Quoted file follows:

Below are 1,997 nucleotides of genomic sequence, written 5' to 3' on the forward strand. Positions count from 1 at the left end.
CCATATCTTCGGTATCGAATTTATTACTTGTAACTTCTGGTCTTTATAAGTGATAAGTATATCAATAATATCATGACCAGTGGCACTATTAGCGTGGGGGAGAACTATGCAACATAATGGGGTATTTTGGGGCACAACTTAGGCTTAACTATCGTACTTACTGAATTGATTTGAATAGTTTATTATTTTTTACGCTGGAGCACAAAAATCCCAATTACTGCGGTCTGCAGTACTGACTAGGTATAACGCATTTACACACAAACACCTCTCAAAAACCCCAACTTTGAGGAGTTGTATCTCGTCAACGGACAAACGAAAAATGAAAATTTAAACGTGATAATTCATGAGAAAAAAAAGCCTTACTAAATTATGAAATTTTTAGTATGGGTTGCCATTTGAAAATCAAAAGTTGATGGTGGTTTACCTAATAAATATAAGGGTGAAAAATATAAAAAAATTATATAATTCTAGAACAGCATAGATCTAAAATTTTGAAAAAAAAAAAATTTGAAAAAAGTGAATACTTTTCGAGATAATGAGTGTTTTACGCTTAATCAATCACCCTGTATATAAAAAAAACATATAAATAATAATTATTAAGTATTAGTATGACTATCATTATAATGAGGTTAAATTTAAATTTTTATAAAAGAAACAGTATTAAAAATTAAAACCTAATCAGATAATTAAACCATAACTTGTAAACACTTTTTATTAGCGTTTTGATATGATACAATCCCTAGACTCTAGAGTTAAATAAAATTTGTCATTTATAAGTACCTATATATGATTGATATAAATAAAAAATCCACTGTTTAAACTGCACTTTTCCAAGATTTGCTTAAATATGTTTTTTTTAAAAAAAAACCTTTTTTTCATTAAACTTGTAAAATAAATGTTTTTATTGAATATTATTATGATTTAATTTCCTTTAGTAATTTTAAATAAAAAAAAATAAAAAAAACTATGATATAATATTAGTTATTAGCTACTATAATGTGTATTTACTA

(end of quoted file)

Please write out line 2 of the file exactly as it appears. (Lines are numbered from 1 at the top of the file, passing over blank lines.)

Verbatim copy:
CCATATCTTCGGTATCGAATTTATTACTTGTAACTTCTGGTCTTTATAAGTGATAAGTATATCAATAATATCATGACCAGTGGCACTATTAGCGTGGGGGAGAACTATGCAACATAATGGGGTATTTTGGGGCACAACTTAGGCTTAACTATCGTACTTACTGAATTGATTTGAATAGTTTATTATTTTTTACGCTGGAGCACAAAAATCCCAATTACTGCGGTCTGCAGTACTGACTAGGTATAACGCATTTACACACAAACACCTCTCAAAAACCCCAACTTTGAGGAGTTGTATCTCGTCAACGGACAAACGAAAAATGAAAATTTAAACGTGATAATTCATGAGAAAAAAAAGCCTTACTAAATTATGAAATTTTTAGTATGGGTTGCCATTTGAAAATCAAAAGTTGATGGTGGTTTACCTAATAAATATAAGGGTGAAAAATATAAAAAAATTATATAATTCTAGAACAGCATAGATCTAAAATTTTGAAAAAAAAAAAATTTGAAAAAAGTGAATACTTTTCGAGATAATGAGTGTTTTACGCTTAATCAATCACCCTGTATATAAAAAAAACATATAAATAATAATTATTAAGTATTAGTATGACTATCATTATAATGAGGTTAAATTTAAATTTTTATAAAAGAAACAGTATTAAAAATTAAAACCTAATCAGATAATTAAACCATAACTTGTAAACACTTTTTATTAGCGTTTTGATATGATACAATCCCTAGACTCTAGAGTTAAATAAAATTTGTCATTTATAAGTACCTATATATGATTGATATAAATAAAAAATCCACTGTTTAAACTGCACTTTTCCAAGATTTGCTTAAATATGTTTTTTTTAAAAAAAAACCTTTTTTTCATTAAACTTGTAAAATAAATGTTTTTATTGAATATTATTATGATTTAATTTCCTTTAGTAATTTTAAATAAAAAAAAATAAAAAAAACTATGATATAATATTAGTTATTAGCTACTATAATGTGTATTTACTA